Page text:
Our look at the light novels of High School DxD continues! We have now left the first anime season and moved onto the second. Will the source material continue to impress, or are we reaching a point where one or the other will stand apart? After the cut let’s dive into the third volume of the series: Excalibur of the Moonlit Schoolyard and find out!
I said in my previous look at the second season that while it overall maintains the same level of quality of the first, the follow-up instalment of DXD is also where some of the show’s weaknesses begin to assert themselves. Nothing crippling to the series, but areas that are where the story comes up short. I had been curious upon reading the light novel, which covers the first half of the second season, how it would fare in this ‘de-fanserviced’ novel form and if those problems would be stronger.
It turns out to be more or less the same. The Kiba-arc is a solid instalment to the story, letting the plot get a bit bigger from just Issei’s story, and allowing the world to become larger in the process. Issei takes a more supporting role in the plot this time, reacting to Kiba’s action and serving (more than usual) as the audience’s surrogate for the revelations. Like last time, Kiba’s sudden dip into “Sasuke-territory” is brief, but it does the job of allowing the new characters to interact with the Gremory group and reveal the bigger picture of the three factions controlling the world. Kiba’s backstory is the tragic past one expects from his type of character, and the story dealing with it and moving on makes the one-noteness feel only fleeting. What I was glad to see was that the light novel took a few pages to dip into his point of view. It was great to see Kiba become the main character for a second and the glimpse of a man torn apart by revenge and his loyalty to Rias. It was great to see.
For the rest of the novel, it is once again where we see the first two (and really only in my experience) problems of DxD crop up. The first and most important is the lack of any real serious villain. As stated in my anime review, DxD has a ‘revolving door’ of one-note villains who only represents hurdles for Issei to climb over. Any motivations, desires or goals are superficial and flat and you forget about them as quickly as they come. I was hoping this might have been improved in the light novel, but the lack of any visuals didn’t do much to help it. I hold out hope that once we move “off-anime” that this might be changed, so we will see.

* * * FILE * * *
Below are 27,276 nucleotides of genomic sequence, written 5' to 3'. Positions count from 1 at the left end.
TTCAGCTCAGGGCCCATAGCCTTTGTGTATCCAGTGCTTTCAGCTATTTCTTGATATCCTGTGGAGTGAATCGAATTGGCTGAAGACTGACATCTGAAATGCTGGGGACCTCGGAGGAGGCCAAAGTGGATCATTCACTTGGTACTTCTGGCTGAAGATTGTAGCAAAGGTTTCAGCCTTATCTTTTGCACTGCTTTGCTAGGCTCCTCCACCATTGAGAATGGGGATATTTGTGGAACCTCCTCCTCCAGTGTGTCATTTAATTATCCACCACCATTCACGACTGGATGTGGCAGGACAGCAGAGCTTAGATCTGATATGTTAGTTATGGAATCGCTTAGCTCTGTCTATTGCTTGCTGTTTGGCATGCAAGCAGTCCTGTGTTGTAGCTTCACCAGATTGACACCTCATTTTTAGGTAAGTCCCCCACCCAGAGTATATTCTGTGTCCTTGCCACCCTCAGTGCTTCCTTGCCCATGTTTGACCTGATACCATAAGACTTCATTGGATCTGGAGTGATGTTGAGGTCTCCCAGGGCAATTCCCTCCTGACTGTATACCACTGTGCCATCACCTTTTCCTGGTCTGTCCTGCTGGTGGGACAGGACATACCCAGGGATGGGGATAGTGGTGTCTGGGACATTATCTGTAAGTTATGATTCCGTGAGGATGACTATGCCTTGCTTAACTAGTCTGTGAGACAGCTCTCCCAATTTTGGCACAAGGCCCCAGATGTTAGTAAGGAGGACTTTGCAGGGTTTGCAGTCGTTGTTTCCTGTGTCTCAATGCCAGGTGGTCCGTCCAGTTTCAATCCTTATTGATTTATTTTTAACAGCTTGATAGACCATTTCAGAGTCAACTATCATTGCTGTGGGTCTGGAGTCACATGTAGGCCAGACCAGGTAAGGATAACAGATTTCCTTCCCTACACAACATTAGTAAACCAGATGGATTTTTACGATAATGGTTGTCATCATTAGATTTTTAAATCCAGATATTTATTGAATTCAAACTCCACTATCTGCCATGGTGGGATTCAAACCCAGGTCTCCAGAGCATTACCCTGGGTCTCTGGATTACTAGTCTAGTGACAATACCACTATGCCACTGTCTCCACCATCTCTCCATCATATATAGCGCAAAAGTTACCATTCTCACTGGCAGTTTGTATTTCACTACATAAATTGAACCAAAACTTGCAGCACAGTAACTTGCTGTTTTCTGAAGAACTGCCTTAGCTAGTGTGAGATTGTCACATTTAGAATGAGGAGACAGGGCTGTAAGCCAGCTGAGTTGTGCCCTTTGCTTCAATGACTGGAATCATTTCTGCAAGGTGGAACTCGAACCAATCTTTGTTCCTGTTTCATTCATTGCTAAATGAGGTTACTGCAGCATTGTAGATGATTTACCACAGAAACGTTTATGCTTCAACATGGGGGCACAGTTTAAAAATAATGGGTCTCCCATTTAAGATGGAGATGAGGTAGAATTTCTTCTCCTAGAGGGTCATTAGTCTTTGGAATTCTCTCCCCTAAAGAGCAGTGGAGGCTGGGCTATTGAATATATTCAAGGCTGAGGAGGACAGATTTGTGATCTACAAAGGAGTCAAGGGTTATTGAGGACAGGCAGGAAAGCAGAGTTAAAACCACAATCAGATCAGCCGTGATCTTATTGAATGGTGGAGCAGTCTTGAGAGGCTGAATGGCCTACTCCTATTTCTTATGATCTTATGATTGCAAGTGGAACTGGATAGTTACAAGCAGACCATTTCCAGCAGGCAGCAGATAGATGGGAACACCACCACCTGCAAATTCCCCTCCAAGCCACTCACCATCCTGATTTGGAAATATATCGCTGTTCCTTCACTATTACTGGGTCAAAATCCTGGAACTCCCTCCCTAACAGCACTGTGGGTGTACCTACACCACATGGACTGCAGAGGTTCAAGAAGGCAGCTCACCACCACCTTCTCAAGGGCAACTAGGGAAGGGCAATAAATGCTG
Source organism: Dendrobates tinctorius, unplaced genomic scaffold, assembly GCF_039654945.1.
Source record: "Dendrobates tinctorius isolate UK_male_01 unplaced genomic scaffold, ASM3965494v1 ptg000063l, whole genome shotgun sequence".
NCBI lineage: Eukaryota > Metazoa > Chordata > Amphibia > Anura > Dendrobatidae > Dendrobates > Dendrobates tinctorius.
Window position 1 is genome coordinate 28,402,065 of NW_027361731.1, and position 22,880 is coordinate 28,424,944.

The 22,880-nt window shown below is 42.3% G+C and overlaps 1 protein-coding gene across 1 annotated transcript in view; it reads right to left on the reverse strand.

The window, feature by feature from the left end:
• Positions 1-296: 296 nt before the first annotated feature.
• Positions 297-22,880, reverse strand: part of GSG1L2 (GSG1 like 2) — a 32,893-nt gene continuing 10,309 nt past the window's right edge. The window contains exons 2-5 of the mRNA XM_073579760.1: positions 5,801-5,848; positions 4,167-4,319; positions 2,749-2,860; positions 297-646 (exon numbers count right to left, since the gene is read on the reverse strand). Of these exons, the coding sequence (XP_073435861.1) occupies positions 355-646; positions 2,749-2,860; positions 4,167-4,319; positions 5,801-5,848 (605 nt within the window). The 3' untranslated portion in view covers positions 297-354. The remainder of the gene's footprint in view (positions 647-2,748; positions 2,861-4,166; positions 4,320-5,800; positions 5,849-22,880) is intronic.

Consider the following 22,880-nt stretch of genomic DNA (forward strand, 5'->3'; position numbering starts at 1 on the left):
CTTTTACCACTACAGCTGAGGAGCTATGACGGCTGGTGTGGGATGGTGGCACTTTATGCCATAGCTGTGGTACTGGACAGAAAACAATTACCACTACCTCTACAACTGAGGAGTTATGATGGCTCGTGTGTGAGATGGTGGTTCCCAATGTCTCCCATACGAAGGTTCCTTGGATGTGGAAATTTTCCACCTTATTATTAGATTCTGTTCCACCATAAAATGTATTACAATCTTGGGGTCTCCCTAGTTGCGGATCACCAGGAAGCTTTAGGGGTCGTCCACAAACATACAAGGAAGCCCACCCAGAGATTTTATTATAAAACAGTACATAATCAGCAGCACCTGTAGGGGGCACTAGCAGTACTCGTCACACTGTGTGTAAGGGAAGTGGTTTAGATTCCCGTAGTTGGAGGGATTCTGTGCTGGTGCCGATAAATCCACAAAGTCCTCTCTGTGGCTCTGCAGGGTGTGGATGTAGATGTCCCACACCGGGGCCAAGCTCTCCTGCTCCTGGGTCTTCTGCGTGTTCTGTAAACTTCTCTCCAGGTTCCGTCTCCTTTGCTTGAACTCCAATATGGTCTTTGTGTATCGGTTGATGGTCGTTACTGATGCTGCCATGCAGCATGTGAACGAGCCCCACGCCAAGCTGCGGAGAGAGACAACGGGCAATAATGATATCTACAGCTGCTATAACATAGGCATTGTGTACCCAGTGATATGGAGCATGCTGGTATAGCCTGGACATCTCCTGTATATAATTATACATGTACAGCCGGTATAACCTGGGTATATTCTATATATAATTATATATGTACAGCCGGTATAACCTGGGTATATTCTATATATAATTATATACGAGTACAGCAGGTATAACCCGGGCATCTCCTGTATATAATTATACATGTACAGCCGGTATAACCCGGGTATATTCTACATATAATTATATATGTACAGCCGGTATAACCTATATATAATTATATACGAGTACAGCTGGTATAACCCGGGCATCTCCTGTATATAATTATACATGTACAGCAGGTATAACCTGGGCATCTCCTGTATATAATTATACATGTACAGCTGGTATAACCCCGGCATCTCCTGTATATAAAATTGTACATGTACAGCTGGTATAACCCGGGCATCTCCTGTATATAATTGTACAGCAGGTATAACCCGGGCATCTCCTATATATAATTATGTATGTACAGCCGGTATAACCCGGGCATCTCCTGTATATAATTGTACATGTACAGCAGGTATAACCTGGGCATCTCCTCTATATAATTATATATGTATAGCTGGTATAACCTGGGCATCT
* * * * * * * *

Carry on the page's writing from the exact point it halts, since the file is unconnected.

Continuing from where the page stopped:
The second of course is the all too-often case of “harem bloat.” This is something that many harem and ecchi series suffer from as they add more and more girls. I’ve always believed that Irina and Xenovia should have been merged into a single character, as they feel like two halves of the same person. While Xenovia later carves out her own niche as the baby-obsessed swordmaster, Irina remains dreadfully underdeveloped, her entire character being summed up as “the childhood friend.” Like the above issue, I hold out hope that this will be changed when we move into un-adapted volumes, but considering how big the cast gets in the future, I can’t see Irina really standing out. That all being said, the addition of Xenovia is great and her friendship with Asia is something that has always been fun to see. Both of the girls maintain their fun moments in their series. The church girls have always been a riot and it was good to see them once again.
Finally, I want to say that this volume absolutely shows the strength of Ichibumi’s worldbuilding. While he is ‘the king of boobs’ for a reason, the man can also weave an interesting power-set and world. Being able to mash so many religions and pantheons of gods together and make it work is impressive, and the time he takes to develop that world and its history never feels suffocating. Due to the nature of this being a written book, these elements have more weight and it’s good to see that Ishibumi is able to handle it well as he delves further into the world.
The third volume of High School DxD: Excalibur of the Moonlit Schoolyard is another solid entry into the light novel series. There are few things changed from the anime (Koneko getting spanked being the only major addition) and while the issues do come up, they are once again nothing that fully cripples the series. The story is passable and the prose is always enjoyable to read. I wouldn’t be lying though if I said I didn’t miss the anime and it’s in your face fanservice a bit more this time however, but that I fear is something I have to get used to. That said, I am still on this train and can’t wait to see what happens next.